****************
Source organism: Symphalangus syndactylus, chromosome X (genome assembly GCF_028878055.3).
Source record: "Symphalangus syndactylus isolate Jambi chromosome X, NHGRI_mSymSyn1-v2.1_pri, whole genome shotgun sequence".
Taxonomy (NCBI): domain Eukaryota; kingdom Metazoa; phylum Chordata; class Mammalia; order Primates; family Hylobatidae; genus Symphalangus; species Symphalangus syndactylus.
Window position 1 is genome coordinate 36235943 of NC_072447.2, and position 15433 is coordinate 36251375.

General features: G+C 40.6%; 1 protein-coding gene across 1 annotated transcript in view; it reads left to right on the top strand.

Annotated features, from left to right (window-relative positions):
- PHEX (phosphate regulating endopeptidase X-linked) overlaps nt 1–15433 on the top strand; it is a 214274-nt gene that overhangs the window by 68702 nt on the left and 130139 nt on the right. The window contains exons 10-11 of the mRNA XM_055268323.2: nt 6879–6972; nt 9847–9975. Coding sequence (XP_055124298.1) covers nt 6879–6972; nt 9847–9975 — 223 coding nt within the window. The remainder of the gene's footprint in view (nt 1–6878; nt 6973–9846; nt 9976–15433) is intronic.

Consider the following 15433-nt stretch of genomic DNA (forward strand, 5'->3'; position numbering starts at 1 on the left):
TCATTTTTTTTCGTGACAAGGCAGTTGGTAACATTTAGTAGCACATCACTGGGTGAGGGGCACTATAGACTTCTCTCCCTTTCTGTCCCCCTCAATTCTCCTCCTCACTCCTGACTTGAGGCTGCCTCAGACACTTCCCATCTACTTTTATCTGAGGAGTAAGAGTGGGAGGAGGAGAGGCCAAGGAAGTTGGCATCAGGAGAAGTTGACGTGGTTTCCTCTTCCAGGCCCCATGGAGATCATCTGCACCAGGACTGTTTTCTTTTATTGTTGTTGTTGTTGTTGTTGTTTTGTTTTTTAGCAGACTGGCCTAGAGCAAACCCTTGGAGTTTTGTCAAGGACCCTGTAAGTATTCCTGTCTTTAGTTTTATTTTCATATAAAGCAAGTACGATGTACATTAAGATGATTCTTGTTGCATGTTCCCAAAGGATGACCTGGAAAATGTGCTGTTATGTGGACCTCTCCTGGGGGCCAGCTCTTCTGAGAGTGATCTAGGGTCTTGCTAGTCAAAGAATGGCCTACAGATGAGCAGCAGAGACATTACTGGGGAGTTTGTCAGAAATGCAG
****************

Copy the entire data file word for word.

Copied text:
Source organism: Symphalangus syndactylus, chromosome X (genome assembly GCF_028878055.3).
Source record: "Symphalangus syndactylus isolate Jambi chromosome X, NHGRI_mSymSyn1-v2.1_pri, whole genome shotgun sequence".
Taxonomy (NCBI): domain Eukaryota; kingdom Metazoa; phylum Chordata; class Mammalia; order Primates; family Hylobatidae; genus Symphalangus; species Symphalangus syndactylus.
Window position 1 is genome coordinate 36235943 of NC_072447.2, and position 15433 is coordinate 36251375.

General features: G+C 40.6%; 1 protein-coding gene across 1 annotated transcript in view; it reads left to right on the top strand.

Annotated features, from left to right (window-relative positions):
- PHEX (phosphate regulating endopeptidase X-linked) overlaps nt 1–15433 on the top strand; it is a 214274-nt gene that overhangs the window by 68702 nt on the left and 130139 nt on the right. The window contains exons 10-11 of the mRNA XM_055268323.2: nt 6879–6972; nt 9847–9975. Coding sequence (XP_055124298.1) covers nt 6879–6972; nt 9847–9975 — 223 coding nt within the window. The remainder of the gene's footprint in view (nt 1–6878; nt 6973–9846; nt 9976–15433) is intronic.

Consider the following 15433-nt stretch of genomic DNA (forward strand, 5'->3'; position numbering starts at 1 on the left):
TCATTTTTTTTCGTGACAAGGCAGTTGGTAACATTTAGTAGCACATCACTGGGTGAGGGGCACTATAGACTTCTCTCCCTTTCTGTCCCCCTCAATTCTCCTCCTCACTCCTGACTTGAGGCTGCCTCAGACACTTCCCATCTACTTTTATCTGAGGAGTAAGAGTGGGAGGAGGAGAGGCCAAGGAAGTTGGCATCAGGAGAAGTTGACGTGGTTTCCTCTTCCAGGCCCCATGGAGATCATCTGCACCAGGACTGTTTTCTTTTATTGTTGTTGTTGTTGTTGTTGTTTTGTTTTTTAGCAGACTGGCCTAGAGCAAACCCTTGGAGTTTTGTCAAGGACCCTGTAAGTATTCCTGTCTTTAGTTTTATTTTCATATAAAGCAAGTACGATGTACATTAAGATGATTCTTGTTGCATGTTCCCAAAGGATGACCTGGAAAATGTGCTGTTATGTGGACCTCTCCTGGGGGCCAGCTCTTCTGAGAGTGATCTAGGGTCTTGCTAGTCAAAGAATGGCCTACAGATGAGCAGCAGAGACATTACTGGGGAGTTTGTCAGAAATGCAG